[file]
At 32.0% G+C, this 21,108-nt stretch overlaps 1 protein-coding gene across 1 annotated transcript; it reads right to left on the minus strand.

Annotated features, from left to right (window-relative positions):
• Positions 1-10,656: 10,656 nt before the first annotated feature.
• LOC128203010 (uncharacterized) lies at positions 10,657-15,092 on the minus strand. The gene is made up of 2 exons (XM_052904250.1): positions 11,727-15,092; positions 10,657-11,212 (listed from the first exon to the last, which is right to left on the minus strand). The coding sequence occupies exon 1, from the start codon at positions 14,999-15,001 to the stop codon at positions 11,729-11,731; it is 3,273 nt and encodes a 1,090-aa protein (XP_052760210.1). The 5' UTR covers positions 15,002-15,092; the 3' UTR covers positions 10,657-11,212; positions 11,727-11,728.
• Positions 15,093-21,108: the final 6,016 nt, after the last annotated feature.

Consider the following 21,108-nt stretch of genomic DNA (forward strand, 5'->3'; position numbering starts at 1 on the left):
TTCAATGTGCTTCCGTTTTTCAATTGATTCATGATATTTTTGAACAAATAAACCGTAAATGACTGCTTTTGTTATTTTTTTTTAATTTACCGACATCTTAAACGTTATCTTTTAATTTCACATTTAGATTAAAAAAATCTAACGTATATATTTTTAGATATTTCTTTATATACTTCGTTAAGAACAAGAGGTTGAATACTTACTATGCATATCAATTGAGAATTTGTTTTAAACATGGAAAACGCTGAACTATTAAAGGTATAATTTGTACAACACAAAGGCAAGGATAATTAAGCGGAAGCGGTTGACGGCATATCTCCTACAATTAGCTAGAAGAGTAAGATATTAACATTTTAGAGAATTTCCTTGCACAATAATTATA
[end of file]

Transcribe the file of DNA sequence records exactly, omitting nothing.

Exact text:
At 32.0% G+C, this 21,108-nt stretch overlaps 1 protein-coding gene across 1 annotated transcript; it reads right to left on the minus strand.

Annotated features, from left to right (window-relative positions):
• Positions 1-10,656: 10,656 nt before the first annotated feature.
• LOC128203010 (uncharacterized) lies at positions 10,657-15,092 on the minus strand. The gene is made up of 2 exons (XM_052904250.1): positions 11,727-15,092; positions 10,657-11,212 (listed from the first exon to the last, which is right to left on the minus strand). The coding sequence occupies exon 1, from the start codon at positions 14,999-15,001 to the stop codon at positions 11,729-11,731; it is 3,273 nt and encodes a 1,090-aa protein (XP_052760210.1). The 5' UTR covers positions 15,002-15,092; the 3' UTR covers positions 10,657-11,212; positions 11,727-11,728.
• Positions 15,093-21,108: the final 6,016 nt, after the last annotated feature.

Consider the following 21,108-nt stretch of genomic DNA (forward strand, 5'->3'; position numbering starts at 1 on the left):
TTCAATGTGCTTCCGTTTTTCAATTGATTCATGATATTTTTGAACAAATAAACCGTAAATGACTGCTTTTGTTATTTTTTTTTAATTTACCGACATCTTAAACGTTATCTTTTAATTTCACATTTAGATTAAAAAAATCTAACGTATATATTTTTAGATATTTCTTTATATACTTCGTTAAGAACAAGAGGTTGAATACTTACTATGCATATCAATTGAGAATTTGTTTTAAACATGGAAAACGCTGAACTATTAAAGGTATAATTTGTACAACACAAAGGCAAGGATAATTAAGCGGAAGCGGTTGACGGCATATCTCCTACAATTAGCTAGAAGAGTAAGATATTAACATTTTAGAGAATTTCCTTGCACAATAATTATA